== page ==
Regeneron bids to join the BCMA bispecific camp
Regeneron has moved closer to a regulatory filing for its BCMAxCD3 bispecific antibody linvoseltamab, the first of a series of bispecifics that is spearheading its oncology pipeline.
New data from the phase 1/2 LINKER-M1 trial has shown a 71% objective response rate with the drug in heavily pre-treated multiple myeloma patients, with 46% achieving a complete response or better after 11 months of follow-up.
Regeneron is playing catch-up in the BCMAxCD3 class with Johnson & Johnson’s Tecvayli (teclistamab) and Pfizer’s Elrexfio (elranatamab), which have both been cleared by the FDA for relapsed or refractory multiple myeloma.
The top-line efficacy data with Regeneron’s drug looks a little stronger than its rivals at first glance, with the usual caveats about trying to compare data from different trials.
Elrexfio was approved on the strength of the phase 2 MagnetisMM-3 study, which showed an ORR of 61%, including 35% complete responses at 15 months of follow-up. Meanwhile, in the MajesTEC-1 trial, Tecvayli was associated with an ORR of 63%, with 45% complete responses at just over 14 months.
All three drugs are being positioned as an off-the-shelf alternative to CAR-T therapies – Bristol-Myers Squibb/bluebird bio’s Abecma (idecabtagene vicleucel) and J&J/Legend Biotech’s Carvykti (ciltacabtagene autoleucel) – that have shown comparable efficacy rates.
However, CAR-Ts are made from patients’ cells and have complex manufacturing and administration procedures, are associated with higher rates of side effects, such as cytokine release syndrome (CRS), and tend to need longer stays in hospital.
On safety, linvoseltamab had a 100% adverse event rate, with 85% of patients experiencing a grade 3 (serious) or higher event, with CRS occurring in 46%. Regeneron said, however, that just one case of CRS was grade 3, which it maintains is lower than other drugs in the class.
Tecvayli and Elrexfio have both been cleared for use in patients who have previously received four or more prior lines of therapy, including a proteasome inhibitor, immunomodulatory drug, and anti-CD38 monoclonal antibody, and Regeneron is planning to file linvoseltamab in the same setting.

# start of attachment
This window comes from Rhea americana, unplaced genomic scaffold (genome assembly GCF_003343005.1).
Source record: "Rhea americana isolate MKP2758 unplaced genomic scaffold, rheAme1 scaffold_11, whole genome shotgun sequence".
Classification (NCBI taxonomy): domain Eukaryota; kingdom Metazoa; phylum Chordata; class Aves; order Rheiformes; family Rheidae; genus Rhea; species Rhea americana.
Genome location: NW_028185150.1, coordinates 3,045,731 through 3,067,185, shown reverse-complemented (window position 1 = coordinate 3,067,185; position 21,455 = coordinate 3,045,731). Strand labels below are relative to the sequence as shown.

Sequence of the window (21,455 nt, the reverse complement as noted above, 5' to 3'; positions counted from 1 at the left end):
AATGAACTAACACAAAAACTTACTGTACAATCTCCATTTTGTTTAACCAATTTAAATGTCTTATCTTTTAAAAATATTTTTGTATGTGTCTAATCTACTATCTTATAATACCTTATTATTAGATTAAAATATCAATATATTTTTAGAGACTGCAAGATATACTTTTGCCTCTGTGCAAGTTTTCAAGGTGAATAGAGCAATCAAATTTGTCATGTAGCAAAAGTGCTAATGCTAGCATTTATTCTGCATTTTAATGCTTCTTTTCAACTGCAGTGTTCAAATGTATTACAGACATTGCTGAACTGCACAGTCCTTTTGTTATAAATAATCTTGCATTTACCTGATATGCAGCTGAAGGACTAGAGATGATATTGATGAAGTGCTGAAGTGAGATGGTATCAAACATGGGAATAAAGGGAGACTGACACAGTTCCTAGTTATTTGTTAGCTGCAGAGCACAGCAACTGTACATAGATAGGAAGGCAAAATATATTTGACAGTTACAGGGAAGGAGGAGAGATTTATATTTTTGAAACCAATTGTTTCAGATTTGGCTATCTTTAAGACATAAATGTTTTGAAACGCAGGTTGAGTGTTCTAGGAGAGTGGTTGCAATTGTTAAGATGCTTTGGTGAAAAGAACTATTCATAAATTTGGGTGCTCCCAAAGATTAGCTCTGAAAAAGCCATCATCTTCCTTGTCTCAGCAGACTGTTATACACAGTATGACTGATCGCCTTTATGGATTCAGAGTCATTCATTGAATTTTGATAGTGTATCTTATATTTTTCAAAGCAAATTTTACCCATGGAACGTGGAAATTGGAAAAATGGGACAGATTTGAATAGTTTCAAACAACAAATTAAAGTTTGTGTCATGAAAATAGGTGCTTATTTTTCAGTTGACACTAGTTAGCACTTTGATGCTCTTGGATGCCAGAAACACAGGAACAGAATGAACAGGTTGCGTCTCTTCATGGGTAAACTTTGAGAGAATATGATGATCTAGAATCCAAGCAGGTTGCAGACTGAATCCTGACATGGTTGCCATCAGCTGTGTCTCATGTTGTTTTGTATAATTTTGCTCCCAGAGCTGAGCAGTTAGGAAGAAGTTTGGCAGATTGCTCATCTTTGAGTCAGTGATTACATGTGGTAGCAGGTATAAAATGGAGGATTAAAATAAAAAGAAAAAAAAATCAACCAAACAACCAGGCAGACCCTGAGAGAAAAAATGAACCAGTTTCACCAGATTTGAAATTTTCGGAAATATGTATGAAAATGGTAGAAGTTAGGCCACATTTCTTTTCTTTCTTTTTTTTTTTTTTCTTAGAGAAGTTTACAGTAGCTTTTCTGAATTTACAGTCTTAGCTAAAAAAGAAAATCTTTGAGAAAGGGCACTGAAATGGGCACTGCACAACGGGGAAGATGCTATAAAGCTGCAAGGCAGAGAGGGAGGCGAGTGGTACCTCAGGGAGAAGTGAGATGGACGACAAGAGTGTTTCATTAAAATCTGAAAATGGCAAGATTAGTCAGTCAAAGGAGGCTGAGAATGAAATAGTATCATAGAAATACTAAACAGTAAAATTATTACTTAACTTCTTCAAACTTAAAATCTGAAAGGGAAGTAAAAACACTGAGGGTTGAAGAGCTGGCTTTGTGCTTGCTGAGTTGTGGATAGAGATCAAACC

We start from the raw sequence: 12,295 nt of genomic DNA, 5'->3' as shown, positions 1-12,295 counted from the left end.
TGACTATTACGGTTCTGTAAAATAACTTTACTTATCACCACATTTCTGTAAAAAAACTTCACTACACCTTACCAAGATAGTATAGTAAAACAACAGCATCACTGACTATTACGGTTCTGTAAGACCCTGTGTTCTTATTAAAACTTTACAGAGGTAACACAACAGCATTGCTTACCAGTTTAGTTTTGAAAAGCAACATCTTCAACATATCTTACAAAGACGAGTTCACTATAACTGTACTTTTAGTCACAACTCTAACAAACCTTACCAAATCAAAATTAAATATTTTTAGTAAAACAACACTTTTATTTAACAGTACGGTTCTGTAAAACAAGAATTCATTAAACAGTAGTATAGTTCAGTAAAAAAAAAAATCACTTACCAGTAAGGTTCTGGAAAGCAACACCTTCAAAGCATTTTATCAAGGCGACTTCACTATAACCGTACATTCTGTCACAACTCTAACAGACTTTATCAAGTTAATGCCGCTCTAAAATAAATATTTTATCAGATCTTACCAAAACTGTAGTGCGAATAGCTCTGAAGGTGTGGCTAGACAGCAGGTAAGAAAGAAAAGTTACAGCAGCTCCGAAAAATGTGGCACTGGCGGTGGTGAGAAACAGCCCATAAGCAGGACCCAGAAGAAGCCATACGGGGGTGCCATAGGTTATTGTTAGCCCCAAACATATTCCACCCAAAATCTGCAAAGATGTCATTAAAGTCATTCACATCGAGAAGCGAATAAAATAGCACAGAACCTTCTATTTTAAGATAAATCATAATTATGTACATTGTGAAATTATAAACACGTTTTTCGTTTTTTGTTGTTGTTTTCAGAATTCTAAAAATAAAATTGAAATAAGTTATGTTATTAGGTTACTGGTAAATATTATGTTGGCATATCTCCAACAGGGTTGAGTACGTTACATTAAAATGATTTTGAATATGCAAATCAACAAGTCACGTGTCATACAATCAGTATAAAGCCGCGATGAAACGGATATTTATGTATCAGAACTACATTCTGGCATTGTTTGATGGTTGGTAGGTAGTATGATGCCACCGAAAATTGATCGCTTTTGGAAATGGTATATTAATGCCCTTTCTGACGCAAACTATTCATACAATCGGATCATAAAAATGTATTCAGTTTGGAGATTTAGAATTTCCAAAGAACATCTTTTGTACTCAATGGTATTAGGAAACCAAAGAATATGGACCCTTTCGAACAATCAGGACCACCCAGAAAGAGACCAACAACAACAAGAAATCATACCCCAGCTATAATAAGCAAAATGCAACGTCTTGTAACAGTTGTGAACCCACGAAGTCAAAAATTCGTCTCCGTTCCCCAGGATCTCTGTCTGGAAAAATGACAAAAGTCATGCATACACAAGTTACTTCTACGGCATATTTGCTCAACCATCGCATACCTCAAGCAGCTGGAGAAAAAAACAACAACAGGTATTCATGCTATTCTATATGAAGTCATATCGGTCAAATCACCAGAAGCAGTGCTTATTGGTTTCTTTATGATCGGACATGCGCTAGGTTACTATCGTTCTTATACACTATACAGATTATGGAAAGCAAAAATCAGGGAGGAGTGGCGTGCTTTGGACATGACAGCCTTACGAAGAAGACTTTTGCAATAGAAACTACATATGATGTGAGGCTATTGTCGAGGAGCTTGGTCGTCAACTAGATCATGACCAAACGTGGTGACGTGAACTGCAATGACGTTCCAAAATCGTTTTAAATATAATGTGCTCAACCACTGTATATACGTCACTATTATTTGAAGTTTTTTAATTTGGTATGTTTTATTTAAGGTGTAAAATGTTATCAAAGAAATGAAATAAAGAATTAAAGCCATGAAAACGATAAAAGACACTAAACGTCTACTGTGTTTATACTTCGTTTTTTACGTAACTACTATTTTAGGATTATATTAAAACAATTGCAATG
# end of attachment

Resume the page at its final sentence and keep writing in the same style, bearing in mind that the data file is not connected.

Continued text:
Dosing could be another point of difference for the new drug. Elrexfio has a slight edge over Tecvayli in dosing frequency, as it can be given every other week after an initial course of 14 weekly doses, while J&J’s drug needs to be given weekly throughout. Regeneron is hoping to improve on that even further, with a regimen that allows “deep responders” to go from two-week to four-week dosing.
Its regimen also has a short monitoring time and saves time for clinicians and patients. According to Regeneron, it has a “best-in-class” profile overall.
“Multiple myeloma remains an incurable disease, in which patients endure cycles of relapse and remission, resulting in a critical need for innovative medicines,” said Andres Sirulnik, who heads Regeneron’s translational and clinical sciences unit for haematology.
“With longer follow-up data on linvoseltamab, we’re seeing deep and durable responses, with a complete response rate nearing 50% in a difficult-to-treat patient population who had received a median of five prior lines of therapy,” he added.
All three companies are also hoping to move their bispecifics into earlier lines of therapy, and Regeneron is running a phase 3 trial of the drug (LINKER-MM3) in combination with other multiple myeloma therapies in patients who have received between one and four prior therapies, as well as a phase 1/2 trial (LINKER-MM4) in previously untreated patients.
For Regeneron, linvoseltamab is the lead drug in its cancer bispecific pipeline, which also includes Zai Labs-partnered CD20xCD3 drug odronextamab for non-Hodgkin lymphoma (NHL) in phase 3 and MUC16xCD3 candidate ubamatamab for platinum-resistant ovarian cancer in phase 2.
At the moment, the company’s only cancer drug is PD-1 inhibitor Libtayo (cemiplimab), approved for squamous cell carcinoma, basal cell carcinoma, and non-small cell lung cancer.